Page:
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Review: Batman and Robin Eternal #9


eternalIn Brief:

Tim Drake (Red Robin) and Jason Todd (Red Hood) team up with Bane as they investigate the Order of St. Dumas and meet a new foe.

 

Summary (Spoilers):

After chasing down the fear-toxin-addled black marketeer last issue and learning of the Angel of Death, Tim and Jason are shot down by Santa Prisca fighter jets. Landing in the jungle, they come upon a church called the Crusade of St. Dumas. Tim gives Jason a summary of their organization – in the past few years, they’ve gone from high tech do-gooders to shady supervillain syndicate. The “Angel of Death” always appears in their territory, and Jason and Tim speculate this could be the Orphan.

 

Before they can continue, however, Bane attacks. After trading many blows and quips, Tim manages to propose an alliance to attack the Crusade. Bane will get control of his country, Santa Prisca, back from the Order, and Tim and Jason will get answers.

 

Meanwhile, in Prague, Dick attempts to train Harper, and despite her prickly attitude, they manage to find common ground to work together to go through Batman’s files from Dick and Bruce’s first time in the city.

 

In the past, Batman planted a tracker on Mother, which gives Robin a chance to plan a takedown of Crane’s operation. Unknown to Dick, Bruce pursues Mother’s designer human trafficking, which leads him into direct contact with Mother again. She detected his tracker immediately, and the Scarecrow information it sent Dick was at her direction. As she and Orphan attack him, she taunts him for being a failure at devoting himself to his parents’ deaths. She reiterates her offer to build him a better Robin, which Bruce again rejects before fleeing. Mother tells Orphan that she has planted doubt in his mind which will bring Batman back to her.

 

Back in Santa Prisca’s present, Bane, Jason, and Tim use a tunnel to enter the island of the Crusade, burn their way into its cellars, and dodge indestructible drones as they make their way to the center of the compound. Bane is infuriated that the Order is subverting his soldiers, feeding them unknown substances to convert them.

 

Before they can enact a plan, though, a mysterious voice shouts that the Order has been breached by heretics. As Bane, Jason, and Tim rush into the open, they are confronted by a masked man in red and gold wielding a flaming sword, claiming to be the Angel of Death, Azrael.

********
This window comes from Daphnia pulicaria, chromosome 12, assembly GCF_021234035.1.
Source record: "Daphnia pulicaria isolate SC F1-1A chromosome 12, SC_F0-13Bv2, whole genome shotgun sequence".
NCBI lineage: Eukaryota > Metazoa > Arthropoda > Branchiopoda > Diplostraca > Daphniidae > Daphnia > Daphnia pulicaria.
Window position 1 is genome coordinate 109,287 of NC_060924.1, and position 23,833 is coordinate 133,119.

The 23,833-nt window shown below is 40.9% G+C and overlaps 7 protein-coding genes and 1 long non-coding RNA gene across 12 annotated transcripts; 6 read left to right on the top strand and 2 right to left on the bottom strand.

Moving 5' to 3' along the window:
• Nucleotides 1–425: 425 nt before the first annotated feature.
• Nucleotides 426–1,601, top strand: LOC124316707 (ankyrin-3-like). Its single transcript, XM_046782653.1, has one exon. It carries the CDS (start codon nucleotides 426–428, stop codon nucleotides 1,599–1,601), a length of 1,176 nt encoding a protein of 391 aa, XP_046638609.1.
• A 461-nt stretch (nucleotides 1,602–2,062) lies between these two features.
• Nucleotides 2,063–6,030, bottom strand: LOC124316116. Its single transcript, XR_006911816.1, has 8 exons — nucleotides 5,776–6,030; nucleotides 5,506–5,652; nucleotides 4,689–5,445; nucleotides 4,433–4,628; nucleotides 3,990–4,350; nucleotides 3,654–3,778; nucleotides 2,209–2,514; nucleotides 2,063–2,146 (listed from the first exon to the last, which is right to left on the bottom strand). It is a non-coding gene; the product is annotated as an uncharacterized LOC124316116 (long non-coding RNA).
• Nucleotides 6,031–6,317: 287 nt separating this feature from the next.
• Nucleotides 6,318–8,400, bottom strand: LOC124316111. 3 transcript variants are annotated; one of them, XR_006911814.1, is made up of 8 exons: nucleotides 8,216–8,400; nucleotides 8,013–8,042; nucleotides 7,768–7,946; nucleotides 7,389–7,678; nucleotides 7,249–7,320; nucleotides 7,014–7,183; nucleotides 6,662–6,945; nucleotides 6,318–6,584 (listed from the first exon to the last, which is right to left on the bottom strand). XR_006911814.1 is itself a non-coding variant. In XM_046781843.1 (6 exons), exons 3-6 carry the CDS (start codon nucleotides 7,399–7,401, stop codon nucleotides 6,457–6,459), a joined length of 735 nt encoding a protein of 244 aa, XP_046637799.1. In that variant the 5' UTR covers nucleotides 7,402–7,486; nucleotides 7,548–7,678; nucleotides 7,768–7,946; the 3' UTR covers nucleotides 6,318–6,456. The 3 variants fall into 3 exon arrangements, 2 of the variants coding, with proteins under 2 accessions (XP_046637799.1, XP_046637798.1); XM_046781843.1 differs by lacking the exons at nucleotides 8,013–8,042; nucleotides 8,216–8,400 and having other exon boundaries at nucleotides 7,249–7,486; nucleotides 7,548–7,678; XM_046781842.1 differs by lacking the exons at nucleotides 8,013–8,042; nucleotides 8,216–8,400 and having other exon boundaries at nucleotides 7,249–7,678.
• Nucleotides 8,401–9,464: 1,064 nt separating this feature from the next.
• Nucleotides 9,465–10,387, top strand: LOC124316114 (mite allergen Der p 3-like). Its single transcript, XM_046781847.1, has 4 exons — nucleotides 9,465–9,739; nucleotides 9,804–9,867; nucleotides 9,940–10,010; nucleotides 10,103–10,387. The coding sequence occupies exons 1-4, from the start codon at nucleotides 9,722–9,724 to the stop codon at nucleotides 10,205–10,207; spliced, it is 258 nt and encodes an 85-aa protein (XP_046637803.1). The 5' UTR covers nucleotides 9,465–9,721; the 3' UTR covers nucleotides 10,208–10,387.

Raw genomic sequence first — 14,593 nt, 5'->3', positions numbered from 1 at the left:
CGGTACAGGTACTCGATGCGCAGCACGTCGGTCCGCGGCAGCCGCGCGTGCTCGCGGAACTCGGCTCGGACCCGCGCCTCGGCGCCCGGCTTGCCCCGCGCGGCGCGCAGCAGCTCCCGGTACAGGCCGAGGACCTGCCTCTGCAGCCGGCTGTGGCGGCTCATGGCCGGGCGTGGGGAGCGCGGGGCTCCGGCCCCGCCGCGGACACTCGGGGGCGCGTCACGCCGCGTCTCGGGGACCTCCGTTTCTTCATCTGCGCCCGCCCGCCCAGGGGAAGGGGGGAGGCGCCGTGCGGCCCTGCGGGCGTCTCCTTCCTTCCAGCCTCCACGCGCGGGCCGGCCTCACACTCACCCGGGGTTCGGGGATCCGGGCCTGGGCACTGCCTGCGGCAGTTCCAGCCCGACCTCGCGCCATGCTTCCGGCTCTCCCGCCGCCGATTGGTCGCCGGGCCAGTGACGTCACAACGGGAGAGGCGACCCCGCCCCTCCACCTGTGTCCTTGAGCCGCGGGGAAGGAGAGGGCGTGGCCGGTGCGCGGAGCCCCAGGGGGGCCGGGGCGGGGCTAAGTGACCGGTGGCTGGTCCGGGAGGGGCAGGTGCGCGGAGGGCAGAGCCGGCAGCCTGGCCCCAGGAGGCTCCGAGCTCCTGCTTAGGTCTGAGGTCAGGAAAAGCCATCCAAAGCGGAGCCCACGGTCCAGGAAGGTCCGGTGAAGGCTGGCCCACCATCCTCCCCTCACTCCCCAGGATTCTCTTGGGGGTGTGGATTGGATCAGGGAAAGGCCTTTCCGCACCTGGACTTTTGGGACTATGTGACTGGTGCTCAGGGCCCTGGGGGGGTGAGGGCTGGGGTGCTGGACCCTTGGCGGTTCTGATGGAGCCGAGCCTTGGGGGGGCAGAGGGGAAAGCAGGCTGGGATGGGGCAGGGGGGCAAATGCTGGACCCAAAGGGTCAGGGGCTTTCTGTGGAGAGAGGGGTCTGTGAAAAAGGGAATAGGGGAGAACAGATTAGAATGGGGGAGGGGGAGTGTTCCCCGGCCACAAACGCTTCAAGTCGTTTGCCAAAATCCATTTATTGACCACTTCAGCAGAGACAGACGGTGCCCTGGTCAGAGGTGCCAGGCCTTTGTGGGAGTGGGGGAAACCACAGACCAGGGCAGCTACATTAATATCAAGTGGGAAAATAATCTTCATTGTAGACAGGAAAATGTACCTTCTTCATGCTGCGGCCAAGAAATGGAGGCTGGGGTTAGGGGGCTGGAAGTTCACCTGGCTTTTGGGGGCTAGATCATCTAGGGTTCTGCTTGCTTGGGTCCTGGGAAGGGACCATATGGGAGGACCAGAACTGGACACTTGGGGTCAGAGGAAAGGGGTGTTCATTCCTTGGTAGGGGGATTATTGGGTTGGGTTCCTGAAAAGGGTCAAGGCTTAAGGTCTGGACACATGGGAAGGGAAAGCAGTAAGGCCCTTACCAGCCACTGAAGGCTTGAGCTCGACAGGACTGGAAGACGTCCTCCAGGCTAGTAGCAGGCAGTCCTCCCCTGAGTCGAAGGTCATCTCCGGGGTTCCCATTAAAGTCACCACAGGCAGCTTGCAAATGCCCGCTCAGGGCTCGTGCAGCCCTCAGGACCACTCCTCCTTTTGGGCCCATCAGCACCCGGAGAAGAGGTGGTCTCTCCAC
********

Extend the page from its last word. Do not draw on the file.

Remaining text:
In Detail:

The new writing team Jackson Lanzing and Collin Kelly bring back the Eternal title page with two people flying through the air, this time Red Robin and Red Hood using flying squirrel gliding technology.  Roge Antonio, last seen on Batman Annual #4 working with James Tynion IV to explore post-Endgame Bruce Wayne’s life, provides strong but not particularly memorable artwork for the issue. Jason’s hood, constantly morphing in this series, again sports a sculpted mouth, and Red Robin’s 16-year-old frame looks, as usual, a bit too old.

 

Lanzing and Kelly provide some very fun moments of character and Bat-history jokes with Tim’s three types of shark repellent and the use of Jason’s cyber-blades as machetes in the jungle, but sadly they also fumble Harper Row’s characterization badly. Whereas before she was spiky and fairly unique in her approach to being a superhero, in this issue she whines and attempts to one-up each of the Robins – a sadder family tragedy than Dick, more anger than Jason, and better gadgets than Tim. This type of writing incompetence, tearing down other characters to promote a new one, has been seen before in the relationship between Harper and Stephanie Brown – but it will likely get more push back here when it’s done to the established Robins. Sadly, the Dick/Harper scene and the Bruce flashback do very little to propel character growth or plot progression, as Mother’s plans remain as hidden as ever both in the past and the present.

 

Bane’s appearance here is interesting, but ultimately not very exciting. In addition to the seemingly obligatory “main characters meet and fight” scene that goes on far too long, his character seems to be “slightly more violent Batman of Santa Prisca,” constantly talking about “my” land, “my” men, etc.  It seems a bit like this plot line has the same tendencies of the Arkham Asylum/ghost invasion part of the original Batman Eternal – nothing that happens seems to really be connected to the main villain’s plot. The possible link through the brainwashing/triggering signal that the Order of St. Dumas uses, and the potential of Azrael as a character, seem a bit lost by being so loosely tethered to Mother’s schemes. It’s quite possible for the series to make stronger links between the two villains, but currently, investment is low.

 

In Conclusion:

A fairly unspectacular issue reintroduces Azrael and Bane to the Eternal world.

 

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